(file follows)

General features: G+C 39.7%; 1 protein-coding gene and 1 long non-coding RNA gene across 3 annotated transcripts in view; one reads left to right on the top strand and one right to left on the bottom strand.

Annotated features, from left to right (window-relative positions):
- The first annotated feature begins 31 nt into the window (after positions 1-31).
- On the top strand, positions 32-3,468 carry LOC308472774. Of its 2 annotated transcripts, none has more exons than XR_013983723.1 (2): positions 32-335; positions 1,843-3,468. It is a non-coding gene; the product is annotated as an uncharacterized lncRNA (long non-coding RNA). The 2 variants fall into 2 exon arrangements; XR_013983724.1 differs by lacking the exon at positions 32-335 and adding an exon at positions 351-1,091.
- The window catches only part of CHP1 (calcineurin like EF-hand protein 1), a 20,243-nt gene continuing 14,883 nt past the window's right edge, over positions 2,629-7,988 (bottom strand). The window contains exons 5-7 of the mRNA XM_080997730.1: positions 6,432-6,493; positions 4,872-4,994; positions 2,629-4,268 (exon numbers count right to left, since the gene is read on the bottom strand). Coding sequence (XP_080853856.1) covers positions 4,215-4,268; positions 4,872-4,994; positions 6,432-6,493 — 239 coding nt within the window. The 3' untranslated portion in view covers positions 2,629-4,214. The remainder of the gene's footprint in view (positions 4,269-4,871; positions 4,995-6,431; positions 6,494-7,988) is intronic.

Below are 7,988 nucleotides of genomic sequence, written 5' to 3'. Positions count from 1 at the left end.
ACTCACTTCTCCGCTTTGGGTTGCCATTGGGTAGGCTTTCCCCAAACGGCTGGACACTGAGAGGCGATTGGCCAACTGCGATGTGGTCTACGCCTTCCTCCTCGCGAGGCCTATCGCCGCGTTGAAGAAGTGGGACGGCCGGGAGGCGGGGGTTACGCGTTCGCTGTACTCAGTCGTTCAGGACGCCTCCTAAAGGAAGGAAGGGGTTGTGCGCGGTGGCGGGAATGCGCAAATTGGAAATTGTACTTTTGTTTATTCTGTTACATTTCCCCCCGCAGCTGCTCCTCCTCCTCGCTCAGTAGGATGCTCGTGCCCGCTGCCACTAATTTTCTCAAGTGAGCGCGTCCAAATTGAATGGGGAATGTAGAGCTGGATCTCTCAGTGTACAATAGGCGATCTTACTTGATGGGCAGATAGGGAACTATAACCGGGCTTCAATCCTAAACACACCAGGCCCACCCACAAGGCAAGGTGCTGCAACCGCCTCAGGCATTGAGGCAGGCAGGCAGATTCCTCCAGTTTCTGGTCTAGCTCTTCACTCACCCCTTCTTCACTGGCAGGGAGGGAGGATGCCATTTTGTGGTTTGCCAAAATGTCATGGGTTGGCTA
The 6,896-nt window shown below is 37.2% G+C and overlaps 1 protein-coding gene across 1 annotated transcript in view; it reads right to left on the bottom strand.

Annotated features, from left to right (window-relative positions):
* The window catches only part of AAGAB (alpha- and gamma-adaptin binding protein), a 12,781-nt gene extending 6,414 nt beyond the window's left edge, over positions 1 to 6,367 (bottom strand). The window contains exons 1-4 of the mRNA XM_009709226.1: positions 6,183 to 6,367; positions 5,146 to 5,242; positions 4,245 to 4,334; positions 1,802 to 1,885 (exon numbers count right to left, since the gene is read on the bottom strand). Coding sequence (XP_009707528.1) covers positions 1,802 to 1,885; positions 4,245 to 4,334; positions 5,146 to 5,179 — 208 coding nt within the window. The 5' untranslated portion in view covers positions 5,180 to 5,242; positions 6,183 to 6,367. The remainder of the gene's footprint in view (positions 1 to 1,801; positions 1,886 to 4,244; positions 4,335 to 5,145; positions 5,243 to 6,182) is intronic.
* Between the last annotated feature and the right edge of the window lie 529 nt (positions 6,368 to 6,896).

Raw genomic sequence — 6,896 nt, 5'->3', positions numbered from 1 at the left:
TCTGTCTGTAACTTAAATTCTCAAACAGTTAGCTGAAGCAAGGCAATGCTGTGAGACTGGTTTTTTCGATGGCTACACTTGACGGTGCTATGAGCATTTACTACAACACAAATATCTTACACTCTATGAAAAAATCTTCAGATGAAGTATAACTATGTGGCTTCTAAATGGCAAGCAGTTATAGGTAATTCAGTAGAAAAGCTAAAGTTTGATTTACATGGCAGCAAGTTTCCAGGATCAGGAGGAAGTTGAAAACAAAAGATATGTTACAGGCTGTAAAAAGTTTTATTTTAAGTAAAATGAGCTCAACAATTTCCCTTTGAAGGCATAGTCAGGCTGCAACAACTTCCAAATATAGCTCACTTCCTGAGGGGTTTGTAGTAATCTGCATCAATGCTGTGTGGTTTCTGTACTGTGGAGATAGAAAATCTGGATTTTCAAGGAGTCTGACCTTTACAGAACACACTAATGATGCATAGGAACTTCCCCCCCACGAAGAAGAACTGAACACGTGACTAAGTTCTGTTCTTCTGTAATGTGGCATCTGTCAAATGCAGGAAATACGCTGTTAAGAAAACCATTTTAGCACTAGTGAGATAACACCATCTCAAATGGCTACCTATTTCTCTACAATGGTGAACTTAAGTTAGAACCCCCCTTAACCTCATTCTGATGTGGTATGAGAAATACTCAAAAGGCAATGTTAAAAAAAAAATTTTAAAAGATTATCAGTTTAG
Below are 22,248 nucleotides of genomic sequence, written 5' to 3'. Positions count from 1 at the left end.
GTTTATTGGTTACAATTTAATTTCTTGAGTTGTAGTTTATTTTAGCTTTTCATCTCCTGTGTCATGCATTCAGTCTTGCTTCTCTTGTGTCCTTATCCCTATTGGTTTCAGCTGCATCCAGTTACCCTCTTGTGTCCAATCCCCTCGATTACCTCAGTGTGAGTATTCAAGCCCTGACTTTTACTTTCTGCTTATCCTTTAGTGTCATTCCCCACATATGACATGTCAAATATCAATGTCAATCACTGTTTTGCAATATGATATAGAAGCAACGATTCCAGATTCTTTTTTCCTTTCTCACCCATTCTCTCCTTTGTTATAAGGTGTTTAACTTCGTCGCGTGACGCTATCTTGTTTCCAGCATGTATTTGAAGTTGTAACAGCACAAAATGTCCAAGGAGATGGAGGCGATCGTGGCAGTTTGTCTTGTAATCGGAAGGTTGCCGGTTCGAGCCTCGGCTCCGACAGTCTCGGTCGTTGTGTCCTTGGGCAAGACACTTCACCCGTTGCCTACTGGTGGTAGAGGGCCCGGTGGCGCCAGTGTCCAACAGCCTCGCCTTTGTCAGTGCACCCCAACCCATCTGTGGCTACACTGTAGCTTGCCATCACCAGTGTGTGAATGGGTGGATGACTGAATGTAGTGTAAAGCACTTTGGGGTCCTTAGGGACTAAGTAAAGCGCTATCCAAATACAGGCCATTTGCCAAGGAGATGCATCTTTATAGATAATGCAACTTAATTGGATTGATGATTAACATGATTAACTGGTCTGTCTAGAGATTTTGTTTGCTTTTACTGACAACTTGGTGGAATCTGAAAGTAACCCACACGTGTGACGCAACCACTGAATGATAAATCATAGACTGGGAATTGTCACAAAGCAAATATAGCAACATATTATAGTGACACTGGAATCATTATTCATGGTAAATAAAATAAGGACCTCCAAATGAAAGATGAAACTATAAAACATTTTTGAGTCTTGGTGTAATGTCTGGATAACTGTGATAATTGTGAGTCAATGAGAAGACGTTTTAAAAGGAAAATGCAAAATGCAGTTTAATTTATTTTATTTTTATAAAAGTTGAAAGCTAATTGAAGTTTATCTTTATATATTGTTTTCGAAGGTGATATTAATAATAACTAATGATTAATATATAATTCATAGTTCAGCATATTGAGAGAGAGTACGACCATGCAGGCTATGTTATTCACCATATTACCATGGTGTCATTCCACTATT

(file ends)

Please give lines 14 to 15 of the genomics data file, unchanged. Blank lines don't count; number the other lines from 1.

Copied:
Below are 22,248 nucleotides of genomic sequence, written 5' to 3'. Positions count from 1 at the left end.
GTTTATTGGTTACAATTTAATTTCTTGAGTTGTAGTTTATTTTAGCTTTTCATCTCCTGTGTCATGCATTCAGTCTTGCTTCTCTTGTGTCCTTATCCCTATTGGTTTCAGCTGCATCCAGTTACCCTCTTGTGTCCAATCCCCTCGATTACCTCAGTGTGAGTATTCAAGCCCTGACTTTTACTTTCTGCTTATCCTTTAGTGTCATTCCCCACATATGACATGTCAAATATCAATGTCAATCACTGTTTTGCAATATGATATAGAAGCAACGATTCCAGATTCTTTTTTCCTTTCTCACCCATTCTCTCCTTTGTTATAAGGTGTTTAACTTCGTCGCGTGACGCTATCTTGTTTCCAGCATGTATTTGAAGTTGTAACAGCACAAAATGTCCAAGGAGATGGAGGCGATCGTGGCAGTTTGTCTTGTAATCGGAAGGTTGCCGGTTCGAGCCTCGGCTCCGACAGTCTCGGTCGTTGTGTCCTTGGGCAAGACACTTCACCCGTTGCCTACTGGTGGTAGAGGGCCCGGTGGCGCCAGTGTCCAACAGCCTCGCCTTTGTCAGTGCACCCCAACCCATCTGTGGCTACACTGTAGCTTGCCATCACCAGTGTGTGAATGGGTGGATGACTGAATGTAGTGTAAAGCACTTTGGGGTCCTTAGGGACTAAGTAAAGCGCTATCCAAATACAGGCCATTTGCCAAGGAGATGCATCTTTATAGATAATGCAACTTAATTGGATTGATGATTAACATGATTAACTGGTCTGTCTAGAGATTTTGTTTGCTTTTACTGACAACTTGGTGGAATCTGAAAGTAACCCACACGTGTGACGCAACCACTGAATGATAAATCATAGACTGGGAATTGTCACAAAGCAAATATAGCAACATATTATAGTGACACTGGAATCATTATTCATGGTAAATAAAATAAGGACCTCCAAATGAAAGATGAAACTATAAAACATTTTTGAGTCTTGGTGTAATGTCTGGATAACTGTGATAATTGTGAGTCAATGAGAAGACGTTTTAAAAGGAAAATGCAAAATGCAGTTTAATTTATTTTATTTTTATAAAAGTTGAAAGCTAATTGAAGTTTATCTTTATATATTGTTTTCGAAGGTGATATTAATAATAACTAATGATTAATATATAATTCATAGTTCAGCATATTGAGAGAGAGTACGACCATGCAGGCTATGTTATTCACCATATTACCATGGTGTCATTCCACTATT